Stronghold Fabrication builds climbing boulder on MSU campus

Peter Mathews drops his welding hood. Blue sparks fly as he connects the frame on what will soon be a new rock climbing boulder on the Montana State University campus.

Mathews works with Bozeman-based Stronghold Fabrication, which built five of the six artificial climbing boulders in Bozeman city parks, as well as rocks in Belgrade, Big Sky, Livingston and Great Falls.

Located on Roskie Beach, the boulder is near Yellowstone Hall, MSU’s new 400-bed freshman dorm to be completed in summer 2016.
“This boulder will have the most difficult climbing of any we’ve done yet,” says Pat Wolfe, who grew up in Bozeman and co-owns Stronghold with Whit Magro.

Wolfe and Magro met while attending MSU, and both are accomplished climbers. Together they have established new routes around Montana and Wyoming, as well as in Yosemite, and summited Cerro Fitz Roy in Patagonia.

“The boulders have been a great way for us to give back to Montana communities,” said Magro, also a Mammut sponsored athlete. “They offer access to kids who might not otherwise have the opportunity to climb.”

The climbing boulders are a passion project for the guys at Stronghold, who employ six metal fabricators and focus on welding and fine blacksmithing for the majority of their business.

For MSU, this new rock is a clear statement about the value the university places on outdoor recreation.

“The boulder interests me because it is a heartfelt manifestation of the value we place on outdoor recreation at MSU,” said ASMSU Outdoor Recreation Program Director Ryan Diehl, who has been the driving force behind the project. “It will bring better quality of life to the students in high density housing, and provide an opportunity to climb on campus.”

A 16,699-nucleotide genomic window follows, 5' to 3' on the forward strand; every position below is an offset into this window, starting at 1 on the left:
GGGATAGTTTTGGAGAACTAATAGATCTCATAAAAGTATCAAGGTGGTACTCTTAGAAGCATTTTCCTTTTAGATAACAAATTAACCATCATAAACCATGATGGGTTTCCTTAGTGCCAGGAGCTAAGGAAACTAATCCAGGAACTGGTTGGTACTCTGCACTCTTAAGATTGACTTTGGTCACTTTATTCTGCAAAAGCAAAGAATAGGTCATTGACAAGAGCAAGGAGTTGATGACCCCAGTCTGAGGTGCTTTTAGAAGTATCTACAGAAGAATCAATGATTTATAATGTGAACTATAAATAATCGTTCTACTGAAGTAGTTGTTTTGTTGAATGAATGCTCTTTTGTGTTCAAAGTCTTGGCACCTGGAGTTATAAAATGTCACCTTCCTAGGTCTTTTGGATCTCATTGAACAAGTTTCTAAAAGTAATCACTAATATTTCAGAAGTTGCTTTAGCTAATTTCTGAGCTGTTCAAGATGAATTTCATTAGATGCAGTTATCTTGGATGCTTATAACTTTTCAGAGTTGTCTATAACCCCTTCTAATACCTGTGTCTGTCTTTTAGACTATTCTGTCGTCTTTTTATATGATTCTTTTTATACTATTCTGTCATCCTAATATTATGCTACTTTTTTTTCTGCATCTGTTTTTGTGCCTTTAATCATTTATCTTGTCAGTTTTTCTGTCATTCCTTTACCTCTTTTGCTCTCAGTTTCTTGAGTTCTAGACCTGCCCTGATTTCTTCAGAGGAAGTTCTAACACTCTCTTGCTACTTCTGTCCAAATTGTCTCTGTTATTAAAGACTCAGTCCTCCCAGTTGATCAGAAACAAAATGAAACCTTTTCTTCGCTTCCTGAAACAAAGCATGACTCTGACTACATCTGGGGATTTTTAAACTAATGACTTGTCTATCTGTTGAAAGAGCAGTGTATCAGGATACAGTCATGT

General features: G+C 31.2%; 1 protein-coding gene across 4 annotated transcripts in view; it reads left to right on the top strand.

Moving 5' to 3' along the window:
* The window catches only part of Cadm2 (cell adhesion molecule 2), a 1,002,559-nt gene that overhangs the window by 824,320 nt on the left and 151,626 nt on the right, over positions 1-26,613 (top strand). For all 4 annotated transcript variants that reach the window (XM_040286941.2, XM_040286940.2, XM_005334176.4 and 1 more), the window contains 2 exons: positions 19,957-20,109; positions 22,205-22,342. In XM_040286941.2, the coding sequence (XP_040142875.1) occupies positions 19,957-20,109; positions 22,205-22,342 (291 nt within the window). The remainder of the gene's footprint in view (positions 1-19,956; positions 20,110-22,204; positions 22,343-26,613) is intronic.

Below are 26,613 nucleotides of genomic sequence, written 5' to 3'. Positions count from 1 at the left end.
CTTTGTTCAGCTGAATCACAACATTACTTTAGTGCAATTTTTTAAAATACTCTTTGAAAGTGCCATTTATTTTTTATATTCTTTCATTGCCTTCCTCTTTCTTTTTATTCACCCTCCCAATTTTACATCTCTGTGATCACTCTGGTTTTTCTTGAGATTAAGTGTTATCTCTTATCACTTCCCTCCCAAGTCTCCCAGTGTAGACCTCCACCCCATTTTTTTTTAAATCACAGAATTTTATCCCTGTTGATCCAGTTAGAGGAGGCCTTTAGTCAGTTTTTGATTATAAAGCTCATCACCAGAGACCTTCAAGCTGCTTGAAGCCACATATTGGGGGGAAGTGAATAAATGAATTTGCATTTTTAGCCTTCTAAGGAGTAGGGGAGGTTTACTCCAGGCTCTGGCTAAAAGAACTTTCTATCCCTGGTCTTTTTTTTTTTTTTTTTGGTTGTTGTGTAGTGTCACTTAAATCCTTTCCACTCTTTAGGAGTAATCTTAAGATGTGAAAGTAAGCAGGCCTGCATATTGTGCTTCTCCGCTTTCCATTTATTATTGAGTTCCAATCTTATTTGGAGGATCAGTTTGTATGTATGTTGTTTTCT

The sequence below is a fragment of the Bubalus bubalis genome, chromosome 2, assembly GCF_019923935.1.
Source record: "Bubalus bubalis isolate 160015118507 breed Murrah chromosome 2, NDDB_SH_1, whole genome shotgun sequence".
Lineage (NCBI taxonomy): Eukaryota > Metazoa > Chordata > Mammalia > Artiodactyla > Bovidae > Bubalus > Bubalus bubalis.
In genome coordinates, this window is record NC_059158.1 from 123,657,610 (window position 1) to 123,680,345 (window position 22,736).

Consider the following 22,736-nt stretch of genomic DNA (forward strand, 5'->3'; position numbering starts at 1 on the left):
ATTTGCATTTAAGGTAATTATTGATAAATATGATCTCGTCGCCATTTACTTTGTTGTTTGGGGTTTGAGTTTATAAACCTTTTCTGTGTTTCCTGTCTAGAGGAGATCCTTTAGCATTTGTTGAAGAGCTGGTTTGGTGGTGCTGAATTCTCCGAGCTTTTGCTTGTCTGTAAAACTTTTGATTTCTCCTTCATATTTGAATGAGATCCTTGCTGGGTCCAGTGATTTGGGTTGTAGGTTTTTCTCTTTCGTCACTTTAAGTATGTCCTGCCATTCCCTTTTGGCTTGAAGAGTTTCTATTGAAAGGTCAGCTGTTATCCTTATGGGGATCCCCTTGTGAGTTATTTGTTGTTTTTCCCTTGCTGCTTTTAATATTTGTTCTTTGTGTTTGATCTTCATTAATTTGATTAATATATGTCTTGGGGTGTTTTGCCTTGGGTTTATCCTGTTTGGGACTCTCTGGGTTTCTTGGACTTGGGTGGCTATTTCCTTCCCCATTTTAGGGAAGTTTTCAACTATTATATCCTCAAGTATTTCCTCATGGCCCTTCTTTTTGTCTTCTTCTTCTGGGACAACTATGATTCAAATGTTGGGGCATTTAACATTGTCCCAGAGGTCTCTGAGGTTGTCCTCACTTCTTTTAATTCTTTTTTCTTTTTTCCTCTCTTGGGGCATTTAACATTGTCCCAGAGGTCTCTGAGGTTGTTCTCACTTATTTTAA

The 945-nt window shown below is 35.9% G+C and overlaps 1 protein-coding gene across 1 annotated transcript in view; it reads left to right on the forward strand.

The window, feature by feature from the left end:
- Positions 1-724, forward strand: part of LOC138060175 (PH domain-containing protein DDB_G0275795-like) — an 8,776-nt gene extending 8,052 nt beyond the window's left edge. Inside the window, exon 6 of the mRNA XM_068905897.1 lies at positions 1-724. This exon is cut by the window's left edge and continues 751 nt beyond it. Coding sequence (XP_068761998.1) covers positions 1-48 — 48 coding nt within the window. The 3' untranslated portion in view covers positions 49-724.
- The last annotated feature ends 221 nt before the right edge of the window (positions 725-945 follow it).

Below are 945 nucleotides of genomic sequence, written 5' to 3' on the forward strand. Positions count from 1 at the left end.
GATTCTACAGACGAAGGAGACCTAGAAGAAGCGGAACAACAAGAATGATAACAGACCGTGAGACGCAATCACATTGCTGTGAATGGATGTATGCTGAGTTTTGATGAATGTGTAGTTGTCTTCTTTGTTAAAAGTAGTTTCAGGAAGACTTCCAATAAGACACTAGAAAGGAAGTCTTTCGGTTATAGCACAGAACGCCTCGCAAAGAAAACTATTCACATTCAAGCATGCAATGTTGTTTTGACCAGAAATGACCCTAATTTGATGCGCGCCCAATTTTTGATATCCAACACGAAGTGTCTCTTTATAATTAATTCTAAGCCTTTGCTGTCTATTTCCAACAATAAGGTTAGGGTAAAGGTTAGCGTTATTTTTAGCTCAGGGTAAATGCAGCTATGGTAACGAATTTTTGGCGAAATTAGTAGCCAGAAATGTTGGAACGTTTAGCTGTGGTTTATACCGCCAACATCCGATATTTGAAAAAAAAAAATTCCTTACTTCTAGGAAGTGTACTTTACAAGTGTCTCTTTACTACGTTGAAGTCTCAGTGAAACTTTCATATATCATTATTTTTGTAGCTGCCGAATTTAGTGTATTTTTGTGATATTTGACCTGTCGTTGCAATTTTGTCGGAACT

MSU lacks climbing facilities compared to other institutions of similar size, Diehl said.

A small climbing wall in MSU’s Marga Hosaeus Sports and Fitness Center is the only other on-campus facility. Built in a converted racquetball court, it sees an average of 65-70 climbers a day, according to MSU Assistant Director of Recreational Sports and Fitness Abbey Keene, who oversees the wall.

“The idea that you can just walk up [and] just start pulling on this outdoor sculpture that’s made to climb—there’s something beautiful about that,” said MSU alumnus Tom Kingsbury, editor of the Montana Bouldering blog and founder of the Butte Bouldering Bash. “It seems like a pretty awesome open invitation to enjoy rock climbing and discover it for what it is. Which is amazing.”

Funded by the Associated Students of Montana State University and the ASMSU Outdoor Recreation Program, the boulder was the brainchild of Jordy Hendrikx, Associate Professor of Geography and Director of the MSU Snow and Avalanche Lab. He initially proposed it as a memorial for graduate student Olivia Buchanan, who died in an avalanche in 2015.

Hendrikx worked with Diehl and architecture professor Michael Everts to customize Stronghold’s structural design. Professional climber Conrad Anker, a Bozeman resident, also had input, as did MSU architecture students and climbers.

They approached the design with a goal to include features for adaptive climbers. Architect Neal Baggett, who is in a wheelchair, worked with Everts and participants during a charrette to design climbing routes emphasizing hand/arm climbing.

Everts said that he, Diehl and Anker were thrilled to find that common ground between able-bodied and adaptive climbers. “To create something handicapped-accessible, but not from the standpoint from accommodating a disability, but from focusing on the ability of someone who might be in a wheelchair.” There will also be a paved path to the boulder, he added.

“We’re proud that it was a collaborative project,” said Candace Mastel, project manager for the boulder. “It’s a good legacy for everyone to be able to work on this.”

After Stronghold sprays concrete and sculpts the climbing holds into it, the boulder will cure for a couple of weeks while the landscapers fill the landing area with mulch and build a path. It will be open for climbing by July.